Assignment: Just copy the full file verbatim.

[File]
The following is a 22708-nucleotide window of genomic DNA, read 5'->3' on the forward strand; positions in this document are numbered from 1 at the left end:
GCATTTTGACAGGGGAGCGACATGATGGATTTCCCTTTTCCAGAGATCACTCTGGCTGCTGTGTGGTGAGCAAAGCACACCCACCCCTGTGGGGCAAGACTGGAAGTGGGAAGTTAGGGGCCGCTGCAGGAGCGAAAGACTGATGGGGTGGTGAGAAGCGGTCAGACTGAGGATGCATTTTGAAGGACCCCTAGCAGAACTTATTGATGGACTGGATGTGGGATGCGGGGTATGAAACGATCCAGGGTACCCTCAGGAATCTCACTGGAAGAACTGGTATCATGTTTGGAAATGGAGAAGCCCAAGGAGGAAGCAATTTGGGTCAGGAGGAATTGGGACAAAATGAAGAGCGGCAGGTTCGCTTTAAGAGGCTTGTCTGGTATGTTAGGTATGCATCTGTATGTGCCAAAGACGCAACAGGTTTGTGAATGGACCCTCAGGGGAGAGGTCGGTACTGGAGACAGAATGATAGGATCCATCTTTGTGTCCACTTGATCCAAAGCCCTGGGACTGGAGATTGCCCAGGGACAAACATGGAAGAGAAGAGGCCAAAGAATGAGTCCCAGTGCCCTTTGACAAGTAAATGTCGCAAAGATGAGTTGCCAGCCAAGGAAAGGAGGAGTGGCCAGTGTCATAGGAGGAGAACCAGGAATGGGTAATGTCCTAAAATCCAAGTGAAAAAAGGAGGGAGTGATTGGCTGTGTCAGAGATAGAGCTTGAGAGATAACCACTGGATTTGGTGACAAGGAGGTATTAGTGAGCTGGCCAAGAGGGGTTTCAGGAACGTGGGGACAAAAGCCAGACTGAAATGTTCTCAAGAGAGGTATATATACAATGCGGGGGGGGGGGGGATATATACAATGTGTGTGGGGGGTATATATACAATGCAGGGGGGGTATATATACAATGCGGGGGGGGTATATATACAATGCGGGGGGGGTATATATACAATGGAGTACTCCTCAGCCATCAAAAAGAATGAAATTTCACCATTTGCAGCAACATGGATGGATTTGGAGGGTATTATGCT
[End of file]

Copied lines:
The following is a 22708-nucleotide window of genomic DNA, read 5'->3' on the forward strand; positions in this document are numbered from 1 at the left end:
GCATTTTGACAGGGGAGCGACATGATGGATTTCCCTTTTCCAGAGATCACTCTGGCTGCTGTGTGGTGAGCAAAGCACACCCACCCCTGTGGGGCAAGACTGGAAGTGGGAAGTTAGGGGCCGCTGCAGGAGCGAAAGACTGATGGGGTGGTGAGAAGCGGTCAGACTGAGGATGCATTTTGAAGGACCCCTAGCAGAACTTATTGATGGACTGGATGTGGGATGCGGGGTATGAAACGATCCAGGGTACCCTCAGGAATCTCACTGGAAGAACTGGTATCATGTTTGGAAATGGAGAAGCCCAAGGAGGAAGCAATTTGGGTCAGGAGGAATTGGGACAAAATGAAGAGCGGCAGGTTCGCTTTAAGAGGCTTGTCTGGTATGTTAGGTATGCATCTGTATGTGCCAAAGACGCAACAGGTTTGTGAATGGACCCTCAGGGGAGAGGTCGGTACTGGAGACAGAATGATAGGATCCATCTTTGTGTCCACTTGATCCAAAGCCCTGGGACTGGAGATTGCCCAGGGACAAACATGGAAGAGAAGAGGCCAAAGAATGAGTCCCAGTGCCCTTTGACAAGTAAATGTCGCAAAGATGAGTTGCCAGCCAAGGAAAGGAGGAGTGGCCAGTGTCATAGGAGGAGAACCAGGAATGGGTAATGTCCTAAAATCCAAGTGAAAAAAGGAGGGAGTGATTGGCTGTGTCAGAGATAGAGCTTGAGAGATAACCACTGGATTTGGTGACAAGGAGGTATTAGTGAGCTGGCCAAGAGGGGTTTCAGGAACGTGGGGACAAAAGCCAGACTGAAATGTTCTCAAGAGAGGTATATATACAATGCGGGGGGGGGGGGGATATATACAATGTGTGTGGGGGGTATATATACAATGCAGGGGGGGTATATATACAATGCGGGGGGGGTATATATACAATGCGGGGGGGGTATATATACAATGGAGTACTCCTCAGCCATCAAAAAGAATGAAATTTCACCATTTGCAGCAACATGGATGGATTTGGAGGGTATTATGCT